Disaster divided: Two countries, one island, life-and-death differences

Published 7:22 AM EDT, Tue October 11, 2016
(CNN) —  

The hits never seem to end for Haiti. First there was the devastating earthquake in 2010, followed by a deadly cholera outbreak, and now the tiny country is reeling after Hurricane Matthew killed hundreds and displaced thousands.

Meanwhile, its neighbor – the Dominican Republic – has weathered similar disasters with vastly different results. How come the two countries fare so differently despite sharing the same island, Hispaniola?

Here are some key disparities between Haiti and Dominican Republic, which contribute to each country’s ability to recover from natural and man-made disasters:


Both countries are at risk for earthquakes and hurricanes. The map below shows what portions of Hispaniola Island lie on earthquake fault lines.


The red shaded area shows earthquake fault lines in Haiti, while the yellow shows earthquake fault lines in the Dominican Republic.

In 2004, Hurricane Jeanne made landfall at the eastern tip of the Dominican Republic. The flooding from Jeanne killed an estimated 3,000 people in Haiti, according to a report from the National Hurricane Center. Meanwhile, only 19 deaths were reported in the Dominican Republic.

Though Hurricane Matthew didn’t hit the Dominican Republic nearly as hard as it did Haiti, only four deaths were reported in DR, versus 300 and climbing across the border. Likewise, the earthquake in 2010 was felt across Hispaniola, but no one outside Haiti died.

Hurricane Matthew devastation in 10 photos

Environmental impact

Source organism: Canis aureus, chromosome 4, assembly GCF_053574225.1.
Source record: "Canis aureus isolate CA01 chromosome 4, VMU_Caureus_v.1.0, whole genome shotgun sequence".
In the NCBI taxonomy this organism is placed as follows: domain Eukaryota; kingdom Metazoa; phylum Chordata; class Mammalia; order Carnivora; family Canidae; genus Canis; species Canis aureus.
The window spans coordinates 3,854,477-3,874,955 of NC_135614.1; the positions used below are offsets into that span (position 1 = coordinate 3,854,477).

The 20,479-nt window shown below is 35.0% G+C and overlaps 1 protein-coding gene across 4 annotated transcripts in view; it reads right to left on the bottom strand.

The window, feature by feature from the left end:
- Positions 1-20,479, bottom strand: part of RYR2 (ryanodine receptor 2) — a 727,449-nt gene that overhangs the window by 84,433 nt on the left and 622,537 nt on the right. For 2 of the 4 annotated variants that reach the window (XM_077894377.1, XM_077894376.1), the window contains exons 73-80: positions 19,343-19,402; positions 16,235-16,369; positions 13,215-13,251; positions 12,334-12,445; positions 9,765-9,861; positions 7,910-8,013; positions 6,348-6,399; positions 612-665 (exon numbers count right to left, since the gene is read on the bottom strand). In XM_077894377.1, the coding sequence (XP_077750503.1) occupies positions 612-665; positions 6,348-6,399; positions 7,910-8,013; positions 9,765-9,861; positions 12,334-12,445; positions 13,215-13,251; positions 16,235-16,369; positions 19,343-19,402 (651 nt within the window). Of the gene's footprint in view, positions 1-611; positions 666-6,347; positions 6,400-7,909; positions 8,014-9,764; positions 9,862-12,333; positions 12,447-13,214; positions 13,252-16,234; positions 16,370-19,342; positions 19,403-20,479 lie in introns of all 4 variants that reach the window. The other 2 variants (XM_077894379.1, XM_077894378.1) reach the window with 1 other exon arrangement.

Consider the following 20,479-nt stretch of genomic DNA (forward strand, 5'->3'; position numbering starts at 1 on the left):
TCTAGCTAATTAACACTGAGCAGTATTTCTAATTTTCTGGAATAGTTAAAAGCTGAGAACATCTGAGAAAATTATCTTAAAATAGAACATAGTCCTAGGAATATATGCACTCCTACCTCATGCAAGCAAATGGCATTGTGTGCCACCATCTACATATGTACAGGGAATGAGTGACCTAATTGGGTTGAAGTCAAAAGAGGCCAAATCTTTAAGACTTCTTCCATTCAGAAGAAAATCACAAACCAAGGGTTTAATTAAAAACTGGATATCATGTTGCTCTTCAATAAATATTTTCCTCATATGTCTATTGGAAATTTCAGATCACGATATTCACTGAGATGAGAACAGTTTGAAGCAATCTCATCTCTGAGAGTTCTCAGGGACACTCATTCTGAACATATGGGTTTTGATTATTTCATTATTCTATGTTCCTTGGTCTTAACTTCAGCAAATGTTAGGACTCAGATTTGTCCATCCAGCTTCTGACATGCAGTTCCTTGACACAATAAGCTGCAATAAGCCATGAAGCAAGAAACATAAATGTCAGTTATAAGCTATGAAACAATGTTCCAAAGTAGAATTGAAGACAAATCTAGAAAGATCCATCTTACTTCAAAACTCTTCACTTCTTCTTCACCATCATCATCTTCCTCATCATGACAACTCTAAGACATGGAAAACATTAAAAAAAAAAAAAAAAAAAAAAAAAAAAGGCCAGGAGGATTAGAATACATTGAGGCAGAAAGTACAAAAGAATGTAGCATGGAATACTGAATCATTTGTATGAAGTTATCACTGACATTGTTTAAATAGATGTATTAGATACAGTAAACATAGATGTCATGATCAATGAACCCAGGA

Haiti lacks resources to prepare for natural disasters. There are no funds for disaster response or infrastructure improvements in watershed protection or irrigation programs that could help prepare for hurricanes and storms, according to the World Bank.

Haiti: A nation sadly familiar with hurricanes and earthquakes

Widespread deforestation in Haiti also has led to “flooding, dramatic rates of soil erosion.” The depleted tree cover makes the impact of storms and hurricanes worse, USAID notes.

Deforestation began during Haiti’s colonial period, as land was cleared for cash crops like coffee, tobacco and sugar, all farmed through slave labor. In post-colonial years, political and economic problems further exacerbated land issues.

Haiti and the Dominican Republic: Faces of a divided nation

Next door, the Dominican Republic enjoys better farmland and has more greenery. A NASA satellite image of the Haiti-Dominican Republic border from 2002 shows the marked difference in the two countries’ landscapes.

Haiti is on the left and the Dominican Republic on the right.



Hispaniola has long been a divided island.